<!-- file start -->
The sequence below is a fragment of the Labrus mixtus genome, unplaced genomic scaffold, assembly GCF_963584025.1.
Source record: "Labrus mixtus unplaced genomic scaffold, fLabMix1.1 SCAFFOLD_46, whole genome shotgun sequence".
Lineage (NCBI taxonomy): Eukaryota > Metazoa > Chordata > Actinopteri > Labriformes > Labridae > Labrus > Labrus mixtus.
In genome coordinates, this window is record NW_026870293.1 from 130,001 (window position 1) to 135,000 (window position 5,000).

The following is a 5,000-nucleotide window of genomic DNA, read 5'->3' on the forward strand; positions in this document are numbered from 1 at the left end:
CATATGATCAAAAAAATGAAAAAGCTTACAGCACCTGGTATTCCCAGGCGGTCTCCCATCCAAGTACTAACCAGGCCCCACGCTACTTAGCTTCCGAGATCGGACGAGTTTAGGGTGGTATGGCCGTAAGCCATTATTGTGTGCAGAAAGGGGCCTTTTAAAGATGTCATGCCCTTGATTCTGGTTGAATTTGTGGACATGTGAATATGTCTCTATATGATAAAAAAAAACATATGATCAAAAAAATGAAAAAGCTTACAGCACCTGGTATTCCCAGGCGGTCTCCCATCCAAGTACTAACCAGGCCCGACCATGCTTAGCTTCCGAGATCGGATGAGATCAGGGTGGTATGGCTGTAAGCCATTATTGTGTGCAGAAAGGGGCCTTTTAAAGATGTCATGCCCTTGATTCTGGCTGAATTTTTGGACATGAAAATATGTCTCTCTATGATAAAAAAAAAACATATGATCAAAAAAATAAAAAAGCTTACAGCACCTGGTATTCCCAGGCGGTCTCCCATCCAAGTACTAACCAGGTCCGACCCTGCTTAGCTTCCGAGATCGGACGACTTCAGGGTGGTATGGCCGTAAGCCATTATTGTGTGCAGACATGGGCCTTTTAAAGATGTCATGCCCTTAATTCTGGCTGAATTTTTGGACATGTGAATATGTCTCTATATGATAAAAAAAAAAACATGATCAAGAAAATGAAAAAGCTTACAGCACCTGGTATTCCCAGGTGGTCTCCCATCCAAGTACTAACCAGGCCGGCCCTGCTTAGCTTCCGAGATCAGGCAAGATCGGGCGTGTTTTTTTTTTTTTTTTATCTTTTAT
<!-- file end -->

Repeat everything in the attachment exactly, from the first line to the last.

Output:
The sequence below is a fragment of the Labrus mixtus genome, unplaced genomic scaffold, assembly GCF_963584025.1.
Source record: "Labrus mixtus unplaced genomic scaffold, fLabMix1.1 SCAFFOLD_46, whole genome shotgun sequence".
Lineage (NCBI taxonomy): Eukaryota > Metazoa > Chordata > Actinopteri > Labriformes > Labridae > Labrus > Labrus mixtus.
In genome coordinates, this window is record NW_026870293.1 from 130,001 (window position 1) to 135,000 (window position 5,000).

The following is a 5,000-nucleotide window of genomic DNA, read 5'->3' on the forward strand; positions in this document are numbered from 1 at the left end:
CATATGATCAAAAAAATGAAAAAGCTTACAGCACCTGGTATTCCCAGGCGGTCTCCCATCCAAGTACTAACCAGGCCCCACGCTACTTAGCTTCCGAGATCGGACGAGTTTAGGGTGGTATGGCCGTAAGCCATTATTGTGTGCAGAAAGGGGCCTTTTAAAGATGTCATGCCCTTGATTCTGGTTGAATTTGTGGACATGTGAATATGTCTCTATATGATAAAAAAAAACATATGATCAAAAAAATGAAAAAGCTTACAGCACCTGGTATTCCCAGGCGGTCTCCCATCCAAGTACTAACCAGGCCCGACCATGCTTAGCTTCCGAGATCGGATGAGATCAGGGTGGTATGGCTGTAAGCCATTATTGTGTGCAGAAAGGGGCCTTTTAAAGATGTCATGCCCTTGATTCTGGCTGAATTTTTGGACATGAAAATATGTCTCTCTATGATAAAAAAAAAACATATGATCAAAAAAATAAAAAAGCTTACAGCACCTGGTATTCCCAGGCGGTCTCCCATCCAAGTACTAACCAGGTCCGACCCTGCTTAGCTTCCGAGATCGGACGACTTCAGGGTGGTATGGCCGTAAGCCATTATTGTGTGCAGACATGGGCCTTTTAAAGATGTCATGCCCTTAATTCTGGCTGAATTTTTGGACATGTGAATATGTCTCTATATGATAAAAAAAAAAACATGATCAAGAAAATGAAAAAGCTTACAGCACCTGGTATTCCCAGGTGGTCTCCCATCCAAGTACTAACCAGGCCGGCCCTGCTTAGCTTCCGAGATCAGGCAAGATCGGGCGTGTTTTTTTTTTTTTTTTATCTTTTAT